Whether or not we knew it by that name, many of us have signed at least one adhesion contract during our adult lives. A standard insurance policy is often considered to be an adhesion contract, as well as an apartment lease or a "End User's Licensing Agreement" (EULA). Even the agreement with a local dry cleaner or other professional service could be considered an adhesion contract.
Essentially, an adhesion contract is a take it or leave it arrangement between two parties, one considered much stronger than the other. The stronger party, for example an insurance company, generally provides a service or product that the weaker party wants or needs. Rather than negotiate each and every aspect of the agreement, the insurance company presents the customer with a standard contract filled with pages of legal language. The customer needs the insurance policy, so he may give the contract a quick glance or simply sign it in good faith.
From that point on, the customer is legally bound to the terms of the contract, even though he may not have had any input into those terms. This may not appear to be problematic for the weaker party, since he is receiving the promised benefit of insurance coverage. The same holds true for the signer of a EULA or a renter signing a standard lease. An adhesion contract is not necessarily a bad arrangement for the weaker party as long as the terms continue to be met.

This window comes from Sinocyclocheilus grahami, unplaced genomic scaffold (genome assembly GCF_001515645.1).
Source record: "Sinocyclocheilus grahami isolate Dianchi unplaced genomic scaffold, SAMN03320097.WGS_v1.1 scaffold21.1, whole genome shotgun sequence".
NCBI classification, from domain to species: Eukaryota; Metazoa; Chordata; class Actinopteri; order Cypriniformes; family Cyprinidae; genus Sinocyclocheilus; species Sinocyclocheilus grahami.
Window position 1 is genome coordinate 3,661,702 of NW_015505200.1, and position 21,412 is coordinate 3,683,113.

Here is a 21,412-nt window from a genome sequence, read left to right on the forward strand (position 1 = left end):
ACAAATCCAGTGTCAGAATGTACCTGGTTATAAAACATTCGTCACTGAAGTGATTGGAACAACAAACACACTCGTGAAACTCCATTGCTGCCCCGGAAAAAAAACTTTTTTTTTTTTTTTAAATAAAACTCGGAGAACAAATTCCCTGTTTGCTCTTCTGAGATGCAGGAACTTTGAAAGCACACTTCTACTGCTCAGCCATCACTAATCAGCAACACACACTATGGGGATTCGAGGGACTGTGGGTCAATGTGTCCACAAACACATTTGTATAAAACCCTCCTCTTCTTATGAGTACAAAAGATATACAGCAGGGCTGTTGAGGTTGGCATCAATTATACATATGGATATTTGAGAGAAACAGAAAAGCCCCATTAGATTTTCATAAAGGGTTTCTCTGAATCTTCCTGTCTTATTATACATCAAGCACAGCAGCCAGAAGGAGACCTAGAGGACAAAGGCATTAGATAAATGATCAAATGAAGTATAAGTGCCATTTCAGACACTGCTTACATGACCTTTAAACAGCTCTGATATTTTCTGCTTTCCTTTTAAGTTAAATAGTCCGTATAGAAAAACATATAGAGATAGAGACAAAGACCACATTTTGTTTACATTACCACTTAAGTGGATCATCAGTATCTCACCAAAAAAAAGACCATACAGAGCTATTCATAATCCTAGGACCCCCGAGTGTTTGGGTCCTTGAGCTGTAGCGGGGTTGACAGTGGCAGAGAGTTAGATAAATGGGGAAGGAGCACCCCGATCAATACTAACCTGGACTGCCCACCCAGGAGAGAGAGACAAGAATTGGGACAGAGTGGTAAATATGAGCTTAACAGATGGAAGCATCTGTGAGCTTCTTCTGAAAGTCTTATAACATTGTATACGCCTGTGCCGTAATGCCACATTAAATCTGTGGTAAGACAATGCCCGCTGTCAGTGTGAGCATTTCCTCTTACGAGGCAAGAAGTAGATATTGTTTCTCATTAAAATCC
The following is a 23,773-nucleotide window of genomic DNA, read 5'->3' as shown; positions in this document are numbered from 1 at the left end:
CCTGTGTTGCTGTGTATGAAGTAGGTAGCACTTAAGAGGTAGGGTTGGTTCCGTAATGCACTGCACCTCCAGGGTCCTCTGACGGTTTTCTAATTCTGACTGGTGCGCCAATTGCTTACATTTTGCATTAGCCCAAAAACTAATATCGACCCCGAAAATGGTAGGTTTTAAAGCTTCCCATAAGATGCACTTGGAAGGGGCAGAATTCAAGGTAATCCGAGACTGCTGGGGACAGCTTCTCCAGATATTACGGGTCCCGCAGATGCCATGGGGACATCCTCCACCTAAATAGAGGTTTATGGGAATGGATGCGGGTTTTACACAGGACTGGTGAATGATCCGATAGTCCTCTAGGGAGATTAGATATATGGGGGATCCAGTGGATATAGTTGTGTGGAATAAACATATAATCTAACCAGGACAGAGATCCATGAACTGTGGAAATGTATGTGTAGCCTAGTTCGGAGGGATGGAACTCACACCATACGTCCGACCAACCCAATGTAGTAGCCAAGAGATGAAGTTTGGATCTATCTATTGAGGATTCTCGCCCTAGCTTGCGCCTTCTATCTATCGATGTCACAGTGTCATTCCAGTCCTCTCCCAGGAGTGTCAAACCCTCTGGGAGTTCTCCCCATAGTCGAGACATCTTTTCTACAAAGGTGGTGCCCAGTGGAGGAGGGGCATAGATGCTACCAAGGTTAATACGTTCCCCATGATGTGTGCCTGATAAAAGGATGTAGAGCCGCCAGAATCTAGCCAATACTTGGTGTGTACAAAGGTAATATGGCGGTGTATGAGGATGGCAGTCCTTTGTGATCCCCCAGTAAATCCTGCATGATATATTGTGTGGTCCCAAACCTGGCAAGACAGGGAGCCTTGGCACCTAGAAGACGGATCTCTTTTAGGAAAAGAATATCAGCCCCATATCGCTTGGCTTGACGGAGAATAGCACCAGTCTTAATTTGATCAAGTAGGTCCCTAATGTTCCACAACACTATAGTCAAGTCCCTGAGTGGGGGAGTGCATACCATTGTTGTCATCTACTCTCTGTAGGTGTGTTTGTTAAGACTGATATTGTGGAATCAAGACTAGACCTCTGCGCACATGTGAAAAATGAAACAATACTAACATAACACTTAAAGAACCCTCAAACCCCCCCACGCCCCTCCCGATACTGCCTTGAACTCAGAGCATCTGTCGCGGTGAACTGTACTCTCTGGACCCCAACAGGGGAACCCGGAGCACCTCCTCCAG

The legal difficulty with this type of contract often begins when the stronger party appears to violate the terms of the contract. The language of the entire contract, including the fine print not examined by the weaker party, often protects the stronger party from any legal ramifications. An adhesion contract for an insurance company, for example, may have a clause prohibiting class action lawsuits. There may also be restrictions on where a lawsuit can be filed, or the customer may have unknowingly agreed to use a professional arbiter, not a judge. Clauses which protect the stronger party are quite common in this type of contract, which is why the weaker party needs to understand the entire document before signing.
Fortunately for the weaker party, American courts have formed strong opinions on legal enforcement of an adhesion contract. In general, the terms spelled out in the original contract are considered valid and binding, but the weaker party can argue that the terms are ambiguous or completely unconscionable. If the court agrees that a condition is ambiguous or impossible to enforce legally, then the weaker party may prevail in a court proceeding. This is why many entities which use standard contracts employ legal professionals to make sure their terms are considered legal and reasonable.